4 Essential Female-Fronted Merengue Bands

Lead Photo: Chantelle
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In the 1950s, Dominican dictator Rafael Leonidas Trujillo employed merengue as political propaganda to fuel support for his regime. The genre entered elite society and reached diasporic communities in New York City later in the 20th century, eventually becoming the national style of the Dominican Republic. Artists began using the genre to highlight migration and the experiences of those living in the American metropolis.

Joseíto Mateo, Primitivo Santos, and Alberto Beltrán became the first artists to perform merengue at Madison Square Garden in 1967, a major milestone for the genre’s popularity in the United States. In the 80s, Dominican New Yorkers blasted songs by artists like La Gran Manzana on the city streets, giving voice to their new realities in Manhattan and honoring the language, sounds, and culture they brought with them from Quisqueya.

Merengue has become a medium to showcase the lives of Dominicans both on and off the island, but women have rarely enjoyed the visibility that male artists have. The male-dominated merengue industry has denied access to women and favored men in composition and production. Though merengue often deals in patriarchal stereotypes, the genre has had a small but influential crop of women who have picked up a mic or güira to challenge the status quo. With lyrics touching on themes of sexual liberation, heartbreak, and self-love, the women in these bands represent a crack in the wall of the male-dominated music industry. Here are four essential female-fronted merengue bands you should know.


Milly, Jocelyn y los Vecinos

Before Milly Quezada was known as La Reina de Merengue, she stood alongside her sister Jocelyn and two brothers in Milly, Jocelyn y los Vecinos. Many of the band’s songs embraced women’s independence and freedom of choice. Take the anthem “Tengo Derecho,” where Milly exclaims the word “equal” multiple times after telling her significant other she’d rather live alone than with his machismo.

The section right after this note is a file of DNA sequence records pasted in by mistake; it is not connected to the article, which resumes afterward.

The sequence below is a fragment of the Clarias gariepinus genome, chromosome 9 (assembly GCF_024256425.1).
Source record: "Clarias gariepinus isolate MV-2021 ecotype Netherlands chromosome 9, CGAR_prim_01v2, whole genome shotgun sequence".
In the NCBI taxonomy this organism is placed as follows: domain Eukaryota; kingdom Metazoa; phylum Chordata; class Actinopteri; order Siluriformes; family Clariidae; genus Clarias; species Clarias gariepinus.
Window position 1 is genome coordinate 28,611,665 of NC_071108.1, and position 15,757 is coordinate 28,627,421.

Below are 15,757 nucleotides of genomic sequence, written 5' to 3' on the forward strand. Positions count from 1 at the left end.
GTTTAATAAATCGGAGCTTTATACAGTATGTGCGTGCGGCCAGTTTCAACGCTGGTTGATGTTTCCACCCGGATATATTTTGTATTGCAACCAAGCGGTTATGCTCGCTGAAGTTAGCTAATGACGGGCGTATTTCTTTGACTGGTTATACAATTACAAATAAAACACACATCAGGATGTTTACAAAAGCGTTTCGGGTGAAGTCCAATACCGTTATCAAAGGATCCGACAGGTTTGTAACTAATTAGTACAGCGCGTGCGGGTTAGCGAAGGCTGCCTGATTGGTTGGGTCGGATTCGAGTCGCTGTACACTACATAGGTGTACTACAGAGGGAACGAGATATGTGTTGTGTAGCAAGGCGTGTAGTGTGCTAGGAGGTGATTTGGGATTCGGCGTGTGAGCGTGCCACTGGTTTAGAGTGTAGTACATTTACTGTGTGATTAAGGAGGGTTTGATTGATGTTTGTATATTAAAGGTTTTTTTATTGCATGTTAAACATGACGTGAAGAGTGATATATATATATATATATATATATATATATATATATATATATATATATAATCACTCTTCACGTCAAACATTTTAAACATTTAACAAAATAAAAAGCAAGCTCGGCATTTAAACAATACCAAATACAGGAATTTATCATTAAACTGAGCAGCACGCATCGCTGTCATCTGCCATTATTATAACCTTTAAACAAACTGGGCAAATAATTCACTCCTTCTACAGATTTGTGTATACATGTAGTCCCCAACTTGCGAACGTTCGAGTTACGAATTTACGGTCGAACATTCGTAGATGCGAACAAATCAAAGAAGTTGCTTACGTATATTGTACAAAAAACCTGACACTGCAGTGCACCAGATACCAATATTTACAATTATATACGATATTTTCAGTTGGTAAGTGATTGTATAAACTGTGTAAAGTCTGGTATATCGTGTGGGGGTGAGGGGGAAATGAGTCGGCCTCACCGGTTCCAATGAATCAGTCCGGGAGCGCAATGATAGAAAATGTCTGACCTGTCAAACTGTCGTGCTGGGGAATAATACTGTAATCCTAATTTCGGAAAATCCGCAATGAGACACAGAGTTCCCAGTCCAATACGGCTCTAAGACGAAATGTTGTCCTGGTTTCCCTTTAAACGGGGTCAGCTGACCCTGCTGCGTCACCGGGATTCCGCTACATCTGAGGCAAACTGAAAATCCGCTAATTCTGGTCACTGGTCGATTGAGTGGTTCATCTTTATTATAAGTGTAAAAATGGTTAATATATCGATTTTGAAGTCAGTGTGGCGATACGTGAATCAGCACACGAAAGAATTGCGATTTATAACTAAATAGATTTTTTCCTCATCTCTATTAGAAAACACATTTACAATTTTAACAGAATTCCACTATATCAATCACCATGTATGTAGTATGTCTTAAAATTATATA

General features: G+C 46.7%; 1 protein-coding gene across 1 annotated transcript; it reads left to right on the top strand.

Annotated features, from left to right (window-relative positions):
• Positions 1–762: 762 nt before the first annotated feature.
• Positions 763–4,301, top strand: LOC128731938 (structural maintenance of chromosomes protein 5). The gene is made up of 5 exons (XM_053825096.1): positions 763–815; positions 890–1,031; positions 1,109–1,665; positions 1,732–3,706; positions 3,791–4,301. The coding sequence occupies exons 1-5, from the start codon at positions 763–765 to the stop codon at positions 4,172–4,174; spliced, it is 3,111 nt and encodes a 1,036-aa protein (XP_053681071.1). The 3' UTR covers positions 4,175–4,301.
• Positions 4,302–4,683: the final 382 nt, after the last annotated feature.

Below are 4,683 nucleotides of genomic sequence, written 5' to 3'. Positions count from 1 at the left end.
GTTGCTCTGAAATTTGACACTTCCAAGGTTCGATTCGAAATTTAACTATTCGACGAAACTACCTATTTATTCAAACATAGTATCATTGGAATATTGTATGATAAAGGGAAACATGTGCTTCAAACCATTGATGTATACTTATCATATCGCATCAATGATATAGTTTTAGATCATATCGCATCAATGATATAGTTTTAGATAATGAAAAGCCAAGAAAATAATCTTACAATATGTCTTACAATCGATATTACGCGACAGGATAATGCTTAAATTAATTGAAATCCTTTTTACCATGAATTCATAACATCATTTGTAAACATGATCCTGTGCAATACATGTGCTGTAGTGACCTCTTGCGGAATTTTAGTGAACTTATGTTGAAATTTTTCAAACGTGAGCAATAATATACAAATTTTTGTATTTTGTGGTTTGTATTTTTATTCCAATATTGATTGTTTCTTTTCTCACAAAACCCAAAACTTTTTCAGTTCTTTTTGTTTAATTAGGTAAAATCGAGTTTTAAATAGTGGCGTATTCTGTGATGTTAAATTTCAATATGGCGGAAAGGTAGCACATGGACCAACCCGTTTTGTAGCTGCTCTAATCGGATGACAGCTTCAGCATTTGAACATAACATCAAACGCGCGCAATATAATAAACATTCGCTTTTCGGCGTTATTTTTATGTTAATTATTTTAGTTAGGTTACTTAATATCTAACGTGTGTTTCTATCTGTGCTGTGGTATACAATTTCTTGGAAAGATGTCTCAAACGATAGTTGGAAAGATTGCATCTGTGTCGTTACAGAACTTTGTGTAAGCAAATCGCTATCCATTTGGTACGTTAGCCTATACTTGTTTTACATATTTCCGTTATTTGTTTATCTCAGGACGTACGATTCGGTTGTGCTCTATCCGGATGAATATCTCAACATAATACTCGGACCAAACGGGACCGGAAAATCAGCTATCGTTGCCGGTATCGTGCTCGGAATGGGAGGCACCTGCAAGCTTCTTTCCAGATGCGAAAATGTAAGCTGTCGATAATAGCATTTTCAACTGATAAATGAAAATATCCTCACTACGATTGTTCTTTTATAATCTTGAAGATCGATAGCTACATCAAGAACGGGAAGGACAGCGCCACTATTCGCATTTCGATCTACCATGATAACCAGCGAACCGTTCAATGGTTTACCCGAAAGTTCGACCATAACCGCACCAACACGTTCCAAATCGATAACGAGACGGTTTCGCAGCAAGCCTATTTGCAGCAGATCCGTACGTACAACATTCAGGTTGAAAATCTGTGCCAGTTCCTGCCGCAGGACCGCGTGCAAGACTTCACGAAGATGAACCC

In the band’s hit “Yo Se Que Si,” Jocelyn lets her partner know that she can live without him as well. Milly, Jocelyn y los Vecinos’ albums put the spotlight on self-love and women’s empowerment in a genre where male peers limited the sound to prioritize their stories and perspectives.


Las Chicas del Can

Las Chicas del Can’s stage presence was electrifying. The band, which was founded in 1982, welcomed fans with an orchestra led by young, multiracial women commandeering trumpets, congo drums, electric guitars, and la güira. Some critics have questioned their sense of style, claiming that the group’s decision to wear bikinis and revealing clothing onstage was self-objectifying and catered to the male gaze. But many others acknowledge how powerful it is to witness an all-female merengue ensemble.

Las Chicas del Can inspired countless young women to pick up instruments and pursue careers in music. In 1988, they became the first artists to sample “Zamina Mina (Zangaléwa),” a song by makossa group Golden Sounds. Shakira sampled the same song in her widely popular 2010 FIFA World Cup anthem “Waka Waka (This Time for Africa).” On “Que Es Lo Que Quiere El Negro,” singer Miriam Cruz sings in fang, a Central African language. Cruz, who later became known as La Diva del Merengue, rose to stardom thanks to her involvement in the band. Decades later, she continues to perform alongside merengue icons like Anthony Santos and Luis Vargas.



In 1990, Chantelle became the first all-woman trio to receive a Premio Lo Nuestro for Tropical New Artist of the Year. The Puerto Rican group included Daly Fontánez, Sandra Torres, and two-time Grammy award winner Olga Tañón. They rose to popularity with their hit “Aunque Tú No Quieras,” a sentimental ballad about leaving a lover in spite of mutual love. Chantelle transcended genre, releasing calypso remixes and hopping from merengue to pop.


The New York Band

Founded in 1986, The New York Band delivered their take on classic merengue to the world for more than 10 years. In this year’s edition of the Premios Soberano, the Dominican Republic’s annual awards ceremony, The New York Band reunited to perform their most popular tunes, including “Nadie Como Tú” and “Si Tu Eres Mi Hombre y Yo Tu Mujer.” In addition to showcasing their discography for listeners both old and new, the band received the Soberano Award of Merit. Lead singer Alexandra Taveras, one of three women vocalists in the group, once said that she uses her position in the band to “tell women we don’t have to take everything that comes to us.”